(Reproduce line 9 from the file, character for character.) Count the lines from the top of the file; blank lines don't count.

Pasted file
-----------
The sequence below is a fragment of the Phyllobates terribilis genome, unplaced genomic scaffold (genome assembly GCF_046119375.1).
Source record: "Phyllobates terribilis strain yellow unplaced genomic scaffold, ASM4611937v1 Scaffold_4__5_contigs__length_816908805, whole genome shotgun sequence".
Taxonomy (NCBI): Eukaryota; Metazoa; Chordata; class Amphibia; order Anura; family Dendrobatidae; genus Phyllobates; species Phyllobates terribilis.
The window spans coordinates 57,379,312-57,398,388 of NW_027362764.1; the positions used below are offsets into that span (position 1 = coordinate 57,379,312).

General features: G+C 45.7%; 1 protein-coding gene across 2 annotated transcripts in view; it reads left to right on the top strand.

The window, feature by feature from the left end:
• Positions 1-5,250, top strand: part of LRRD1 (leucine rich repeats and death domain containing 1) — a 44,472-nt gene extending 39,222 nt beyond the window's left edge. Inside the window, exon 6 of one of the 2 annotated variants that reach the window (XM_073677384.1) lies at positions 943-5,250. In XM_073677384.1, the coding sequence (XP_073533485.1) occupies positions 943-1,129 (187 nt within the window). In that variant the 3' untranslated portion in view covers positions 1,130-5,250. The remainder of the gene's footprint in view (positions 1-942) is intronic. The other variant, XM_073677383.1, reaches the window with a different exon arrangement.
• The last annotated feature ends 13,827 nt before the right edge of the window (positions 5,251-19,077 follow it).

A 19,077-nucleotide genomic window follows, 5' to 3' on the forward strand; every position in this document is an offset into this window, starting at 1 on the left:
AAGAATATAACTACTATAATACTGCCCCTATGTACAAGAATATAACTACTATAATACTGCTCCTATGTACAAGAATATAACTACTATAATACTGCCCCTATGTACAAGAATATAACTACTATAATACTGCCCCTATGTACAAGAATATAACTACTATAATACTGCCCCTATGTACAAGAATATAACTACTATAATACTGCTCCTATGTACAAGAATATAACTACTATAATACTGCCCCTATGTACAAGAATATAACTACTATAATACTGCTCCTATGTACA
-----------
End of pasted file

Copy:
A 19,077-nucleotide genomic window follows, 5' to 3' on the forward strand; every position in this document is an offset into this window, starting at 1 on the left: